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The reports from the testimony made throughout the country via Skype teleconferencing to the Canadian Radio-Television and Telecommunications Commission (CRTC) on our demands for “internet for all” were, believe it or not, moving. And, they moved the head of the CRTC, who was honest enough to say so himself. The new delegate from Ottawa repeated the testimony that brought tears to her eyes, when one of the members had told the story of her 7-year old coming to her and asking if he could be sent to a foster home. A foster home, what in the world?!? The child said, if he were able to live with another family, then he could get a tablet and connect to the internet. Her face turned red as she told the story, and tears came to her eyes. Were the rest of us not so jaded, we all would have been weeping – such a sad, terrible, true story. We’re going to win something, but we may not win all we need to make sure 7-year olds never say this again, but we won’t stop until that day!

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There was also an exciting discussion, as I listened carefully, about the need for a national housing policy in Canada. Yes, inclusionary zoning and landlord licensing were huge issues everywhere, but the leadership wanted to figure out a way to double down, to increase security for tenants, to open up opportunities for home ownership, and to dramatically increase the pool of affordable housing. The discussion was so animated that lunch was late and the queue for more points to be made saw everyone around the board table throwing out suggestions. I was excited when the board passed a motion to investigate, research and move forward on finally doing what it took to win a community reinvestment act in Canada along the lines available in the United States for almost forty years. As importantly, the board unanimously demanded in the same motion that banks fully disclose not only their lending statistics for home mortgages but also for smaller consumer loans. Movement in this direction seemed natural since the refusal to by banks to lend small sums was forcing our members into fringe banking outfits like our payday lending nemesis of long standing.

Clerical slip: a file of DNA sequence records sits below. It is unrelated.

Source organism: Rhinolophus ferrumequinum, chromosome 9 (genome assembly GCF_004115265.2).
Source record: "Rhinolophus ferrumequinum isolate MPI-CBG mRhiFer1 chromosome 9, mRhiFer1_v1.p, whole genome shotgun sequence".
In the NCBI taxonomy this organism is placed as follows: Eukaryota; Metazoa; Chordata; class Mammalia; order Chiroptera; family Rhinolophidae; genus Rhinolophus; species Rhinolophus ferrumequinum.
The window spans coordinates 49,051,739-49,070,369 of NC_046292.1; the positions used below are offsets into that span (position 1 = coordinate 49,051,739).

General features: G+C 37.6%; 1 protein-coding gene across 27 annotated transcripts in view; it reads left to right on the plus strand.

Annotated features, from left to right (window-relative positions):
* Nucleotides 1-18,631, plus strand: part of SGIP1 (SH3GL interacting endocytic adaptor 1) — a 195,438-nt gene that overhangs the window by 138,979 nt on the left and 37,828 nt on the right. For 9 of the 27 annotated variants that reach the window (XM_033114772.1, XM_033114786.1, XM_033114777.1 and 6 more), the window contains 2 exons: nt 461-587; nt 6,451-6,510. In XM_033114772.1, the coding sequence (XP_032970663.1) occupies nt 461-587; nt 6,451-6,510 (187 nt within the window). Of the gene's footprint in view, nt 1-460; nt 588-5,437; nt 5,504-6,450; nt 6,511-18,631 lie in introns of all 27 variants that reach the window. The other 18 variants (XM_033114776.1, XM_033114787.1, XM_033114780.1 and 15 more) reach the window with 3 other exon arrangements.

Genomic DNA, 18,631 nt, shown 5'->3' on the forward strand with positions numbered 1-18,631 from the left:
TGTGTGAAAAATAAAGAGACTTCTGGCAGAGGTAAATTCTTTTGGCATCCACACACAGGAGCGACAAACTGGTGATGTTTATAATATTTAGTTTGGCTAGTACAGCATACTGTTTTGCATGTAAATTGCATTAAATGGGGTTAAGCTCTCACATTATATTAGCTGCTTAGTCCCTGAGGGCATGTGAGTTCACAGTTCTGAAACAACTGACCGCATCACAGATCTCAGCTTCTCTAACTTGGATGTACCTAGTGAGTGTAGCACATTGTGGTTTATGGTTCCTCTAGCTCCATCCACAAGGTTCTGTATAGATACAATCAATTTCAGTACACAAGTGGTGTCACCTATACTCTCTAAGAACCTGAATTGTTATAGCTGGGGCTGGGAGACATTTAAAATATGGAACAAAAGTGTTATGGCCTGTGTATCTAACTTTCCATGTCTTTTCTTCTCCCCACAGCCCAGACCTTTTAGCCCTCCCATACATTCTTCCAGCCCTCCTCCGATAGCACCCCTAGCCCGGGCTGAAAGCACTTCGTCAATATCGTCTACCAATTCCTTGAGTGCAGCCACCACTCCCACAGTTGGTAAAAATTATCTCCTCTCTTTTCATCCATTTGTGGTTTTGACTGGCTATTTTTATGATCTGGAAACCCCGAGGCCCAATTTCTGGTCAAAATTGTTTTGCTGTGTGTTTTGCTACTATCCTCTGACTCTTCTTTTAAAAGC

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So sure, there were internal decisions made that were necessary to keep the big wheels rolling: officers elected or re-elected, a decision on the location of the 2017 national convention, and clarification, given the growth of the board, on different rules and best practices for all levels of governance. There was discussion of a huge summer program which will pace student organizer-trainees in new cities and provinces as well as Ontario and British Columbia. Mainly, though even as the reports were given and the leaders analyzed the progress in the last year, there was a spirit and a conviction that the organization was taking off and the members – and the country itself – hadn’t seen anything yet!

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Please enjoy Eric Clapton’s Catch the Blues. Thanks to KABF.

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The Paradox and Problem of Payday Lending

A customer enters a Payroll Advance location in Cincinnati. (Al Behrman / AP)